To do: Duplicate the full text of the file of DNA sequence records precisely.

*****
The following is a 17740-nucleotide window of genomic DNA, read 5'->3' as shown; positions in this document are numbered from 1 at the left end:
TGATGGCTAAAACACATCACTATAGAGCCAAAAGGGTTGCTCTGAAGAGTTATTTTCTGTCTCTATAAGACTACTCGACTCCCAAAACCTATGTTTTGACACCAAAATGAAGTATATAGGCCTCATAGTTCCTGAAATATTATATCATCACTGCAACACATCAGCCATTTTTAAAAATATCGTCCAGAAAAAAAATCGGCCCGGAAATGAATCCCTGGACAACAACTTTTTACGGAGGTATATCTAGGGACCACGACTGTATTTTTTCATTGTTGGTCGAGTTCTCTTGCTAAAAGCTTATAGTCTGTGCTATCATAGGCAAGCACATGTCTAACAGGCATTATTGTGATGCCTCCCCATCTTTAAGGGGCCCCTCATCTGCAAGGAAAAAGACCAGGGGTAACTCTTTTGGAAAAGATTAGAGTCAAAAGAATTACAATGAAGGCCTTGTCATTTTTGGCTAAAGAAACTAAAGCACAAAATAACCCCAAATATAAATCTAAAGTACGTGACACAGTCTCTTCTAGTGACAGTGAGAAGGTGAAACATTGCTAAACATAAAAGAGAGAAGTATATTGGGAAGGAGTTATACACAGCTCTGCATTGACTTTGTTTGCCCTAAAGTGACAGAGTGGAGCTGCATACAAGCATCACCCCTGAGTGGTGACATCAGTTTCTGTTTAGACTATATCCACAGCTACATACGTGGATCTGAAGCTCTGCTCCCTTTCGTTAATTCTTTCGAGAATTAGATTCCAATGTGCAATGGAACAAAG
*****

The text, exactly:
The following is a 17740-nucleotide window of genomic DNA, read 5'->3' as shown; positions in this document are numbered from 1 at the left end:
TGATGGCTAAAACACATCACTATAGAGCCAAAAGGGTTGCTCTGAAGAGTTATTTTCTGTCTCTATAAGACTACTCGACTCCCAAAACCTATGTTTTGACACCAAAATGAAGTATATAGGCCTCATAGTTCCTGAAATATTATATCATCACTGCAACACATCAGCCATTTTTAAAAATATCGTCCAGAAAAAAAATCGGCCCGGAAATGAATCCCTGGACAACAACTTTTTACGGAGGTATATCTAGGGACCACGACTGTATTTTTTCATTGTTGGTCGAGTTCTCTTGCTAAAAGCTTATAGTCTGTGCTATCATAGGCAAGCACATGTCTAACAGGCATTATTGTGATGCCTCCCCATCTTTAAGGGGCCCCTCATCTGCAAGGAAAAAGACCAGGGGTAACTCTTTTGGAAAAGATTAGAGTCAAAAGAATTACAATGAAGGCCTTGTCATTTTTGGCTAAAGAAACTAAAGCACAAAATAACCCCAAATATAAATCTAAAGTACGTGACACAGTCTCTTCTAGTGACAGTGAGAAGGTGAAACATTGCTAAACATAAAAGAGAGAAGTATATTGGGAAGGAGTTATACACAGCTCTGCATTGACTTTGTTTGCCCTAAAGTGACAGAGTGGAGCTGCATACAAGCATCACCCCTGAGTGGTGACATCAGTTTCTGTTTAGACTATATCCACAGCTACATACGTGGATCTGAAGCTCTGCTCCCTTTCGTTAATTCTTTCGAGAATTAGATTCCAATGTGCAATGGAACAAAG